Okay so we’ve been hearing for months now that you love the idea of a Hoovie Fest, where we curate little film festivals around different themes and hold them in cozy little venues filled with the kinds of lovely, curious people you’d love to hang with.

So here goes our first take on the format: 3 films, 3 nights, 1 venue, 1 theme.

On July 25, 27 and 28 (Thursday, Saturday and Sunday) in the charming little Vancouver hamlet of Strathcona, we’ll gather in Hoovie co-founder Fiona Rayher’s living room for a series of films offering three distinct perspectives on the theme “Black Lives Matter.”

Each night, over wine, cheese and nibblies, we’ll watch an award-winning film (seriously, these are 3 powerhouse films from our catalog, each highly acclaimed in its own right), then linger after for socializing and conversation. Maybe we’ll stay on topic, maybe we won’t.

There are only 15 spots available for each night so book your ticket before they sell out.

Check out the trailers and descriptions below to get a sense for what you can expect.


We kick things off on Thursday, July 25 with WHOSE STREETS?, which will blow your socks off – eliciting both horror and awe. Called one of the best docs of 2017 and “assuredly the most vital,” the film explodes the mainstream media narrative around the Ferguson Unrest to reveal the real story about a community in mourning for another one of its youth shot down by police and the para-military tactics they’re met with.

After, we’ll talk about the desperation of white supremacy and the potency of people-power.


Then, on Saturday, July 27 we switch gears to meander through the liquid reality of HALE COUNTY THIS MORNING, THIS EVENING, which offers a meditation on life in rural Alabama. Filmmaker RaMell Ross follows two young African-American men and their community over five years to create a poignantly human, if voyeuristic, account of birth, death, celebration, hard work, and the painting of hopes and dreams. That the film rejects a traditional narrative structure, that it refuses to show us the predominant, exploitative media narrative of Black life in America, that the filmmaker feels so deeply affectionate of his subjects – all combine to produce a unique, refreshing film of great imagination and artistry. Nominated for an Oscar for Best Documentary of 2018, HALE COUNTY, writes Slate magazine, is “76 minutes of the most captivating filmmaking I have ever seen anywhere, in any form…”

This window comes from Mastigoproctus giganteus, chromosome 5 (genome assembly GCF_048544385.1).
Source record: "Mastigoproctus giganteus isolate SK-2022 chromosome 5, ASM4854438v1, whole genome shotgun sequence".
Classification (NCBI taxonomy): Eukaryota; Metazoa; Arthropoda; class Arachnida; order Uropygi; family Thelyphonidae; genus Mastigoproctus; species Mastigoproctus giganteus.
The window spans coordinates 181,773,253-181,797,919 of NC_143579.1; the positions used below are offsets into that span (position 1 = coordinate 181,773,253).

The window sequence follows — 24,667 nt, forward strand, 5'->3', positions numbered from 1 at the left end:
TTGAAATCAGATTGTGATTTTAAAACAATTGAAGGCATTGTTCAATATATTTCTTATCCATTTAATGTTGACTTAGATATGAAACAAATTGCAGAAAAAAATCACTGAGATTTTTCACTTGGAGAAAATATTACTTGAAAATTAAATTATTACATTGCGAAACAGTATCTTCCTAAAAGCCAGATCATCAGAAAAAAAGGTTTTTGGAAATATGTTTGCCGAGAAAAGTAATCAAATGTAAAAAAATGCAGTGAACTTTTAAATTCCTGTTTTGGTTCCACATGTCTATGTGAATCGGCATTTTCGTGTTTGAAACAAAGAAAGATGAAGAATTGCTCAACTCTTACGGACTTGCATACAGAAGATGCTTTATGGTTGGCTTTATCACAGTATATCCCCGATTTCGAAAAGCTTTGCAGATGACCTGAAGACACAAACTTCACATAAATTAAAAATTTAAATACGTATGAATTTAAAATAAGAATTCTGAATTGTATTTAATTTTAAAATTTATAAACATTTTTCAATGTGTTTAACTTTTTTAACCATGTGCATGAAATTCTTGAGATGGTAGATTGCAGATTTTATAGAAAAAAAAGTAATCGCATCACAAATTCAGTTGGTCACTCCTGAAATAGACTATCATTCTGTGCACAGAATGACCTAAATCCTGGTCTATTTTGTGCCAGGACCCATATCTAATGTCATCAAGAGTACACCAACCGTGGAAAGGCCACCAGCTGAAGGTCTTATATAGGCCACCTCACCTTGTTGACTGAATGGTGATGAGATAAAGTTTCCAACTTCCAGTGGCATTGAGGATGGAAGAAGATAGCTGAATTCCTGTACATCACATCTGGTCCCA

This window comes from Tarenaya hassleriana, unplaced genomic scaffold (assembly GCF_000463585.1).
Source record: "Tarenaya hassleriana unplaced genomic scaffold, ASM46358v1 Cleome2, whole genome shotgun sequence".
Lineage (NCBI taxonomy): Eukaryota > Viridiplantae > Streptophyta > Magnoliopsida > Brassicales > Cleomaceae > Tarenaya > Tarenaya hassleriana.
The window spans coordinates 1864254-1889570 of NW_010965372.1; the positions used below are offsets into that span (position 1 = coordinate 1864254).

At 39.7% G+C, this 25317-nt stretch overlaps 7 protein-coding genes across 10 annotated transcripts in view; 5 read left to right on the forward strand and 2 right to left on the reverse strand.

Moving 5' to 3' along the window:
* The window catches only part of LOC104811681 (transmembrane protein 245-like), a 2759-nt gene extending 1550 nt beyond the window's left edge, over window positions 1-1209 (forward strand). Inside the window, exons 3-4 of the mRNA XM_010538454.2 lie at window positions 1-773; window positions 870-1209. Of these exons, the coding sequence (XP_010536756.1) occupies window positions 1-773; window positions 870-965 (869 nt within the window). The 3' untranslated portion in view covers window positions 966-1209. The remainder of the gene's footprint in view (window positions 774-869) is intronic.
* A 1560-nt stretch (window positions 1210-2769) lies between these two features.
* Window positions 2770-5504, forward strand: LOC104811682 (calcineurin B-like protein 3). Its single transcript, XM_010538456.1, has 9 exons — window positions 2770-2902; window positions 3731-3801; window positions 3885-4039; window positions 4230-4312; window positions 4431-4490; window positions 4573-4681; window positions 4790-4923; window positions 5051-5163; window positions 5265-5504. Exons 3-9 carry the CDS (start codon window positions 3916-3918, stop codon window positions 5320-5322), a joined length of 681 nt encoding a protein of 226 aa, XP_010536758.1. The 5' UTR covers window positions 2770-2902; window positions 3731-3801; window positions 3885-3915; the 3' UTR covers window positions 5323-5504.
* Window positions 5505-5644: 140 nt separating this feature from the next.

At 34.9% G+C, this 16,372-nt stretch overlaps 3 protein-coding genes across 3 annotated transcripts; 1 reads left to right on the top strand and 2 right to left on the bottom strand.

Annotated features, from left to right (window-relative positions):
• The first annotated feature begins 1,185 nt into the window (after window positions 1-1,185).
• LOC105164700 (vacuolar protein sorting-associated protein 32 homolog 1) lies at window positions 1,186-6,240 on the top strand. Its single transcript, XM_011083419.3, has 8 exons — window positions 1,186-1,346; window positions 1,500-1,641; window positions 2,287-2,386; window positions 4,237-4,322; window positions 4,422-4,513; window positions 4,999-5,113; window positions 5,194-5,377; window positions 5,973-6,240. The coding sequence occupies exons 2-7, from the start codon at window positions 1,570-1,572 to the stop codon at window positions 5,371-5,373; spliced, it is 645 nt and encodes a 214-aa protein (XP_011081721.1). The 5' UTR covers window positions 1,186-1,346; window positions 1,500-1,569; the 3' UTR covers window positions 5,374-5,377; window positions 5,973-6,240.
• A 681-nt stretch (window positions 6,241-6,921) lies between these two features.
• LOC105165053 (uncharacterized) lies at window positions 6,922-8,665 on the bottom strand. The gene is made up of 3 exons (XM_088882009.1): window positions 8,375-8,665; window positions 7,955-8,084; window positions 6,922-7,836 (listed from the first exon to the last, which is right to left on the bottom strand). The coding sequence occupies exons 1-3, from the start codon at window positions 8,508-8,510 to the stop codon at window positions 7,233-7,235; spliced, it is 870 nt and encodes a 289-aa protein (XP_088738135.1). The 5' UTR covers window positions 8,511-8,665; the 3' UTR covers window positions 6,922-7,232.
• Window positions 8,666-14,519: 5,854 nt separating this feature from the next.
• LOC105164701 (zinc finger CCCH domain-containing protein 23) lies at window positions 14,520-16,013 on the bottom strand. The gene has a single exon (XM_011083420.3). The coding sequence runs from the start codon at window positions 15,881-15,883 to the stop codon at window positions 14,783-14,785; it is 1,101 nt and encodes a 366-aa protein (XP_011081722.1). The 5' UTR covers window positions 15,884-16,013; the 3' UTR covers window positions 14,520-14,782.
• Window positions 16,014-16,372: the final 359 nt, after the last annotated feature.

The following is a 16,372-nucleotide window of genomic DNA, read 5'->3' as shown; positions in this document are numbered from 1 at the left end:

After, we’ll talk about the craft of storytelling and the rigors of documentary filmmaking.


Finally, on Sunday, July 28, we close our micro-festival on a high note with QUEST. A rare gem of a film – poignant, uplifting and full of plot twists – QUEST introduces us to Christopher and Christine’a Rainey: working-class, African-American, struggling to make ends meet in North Philadelphia. They’re the kind of people whose stories are rarely told. The film spans nearly a decade – from the start of Obama’s first term to the end of his last – documenting the good times and the challenging ones, as the Raineys work hard to raise their family while nurturing a community of hip hop artists in their home music studio. The struggles are real, horrific sometimes, yet they persist – with courage and dignity, surrounded by the love of friends and family. Yet another doc considered to be one of the best of 2017.

After, we’ll discuss the inner and outer resources we’ll need to confront the challenges of contemporary life.

One last thing…

The goal of these events is not necessarily about staying on topic or having perfect contributions to the broader discourse around systemic racism and reparations.

Rather, we simply wish to gather, experience the power of story together, and carve out some space in our busy lives to be human together.

We hope you’ll join us.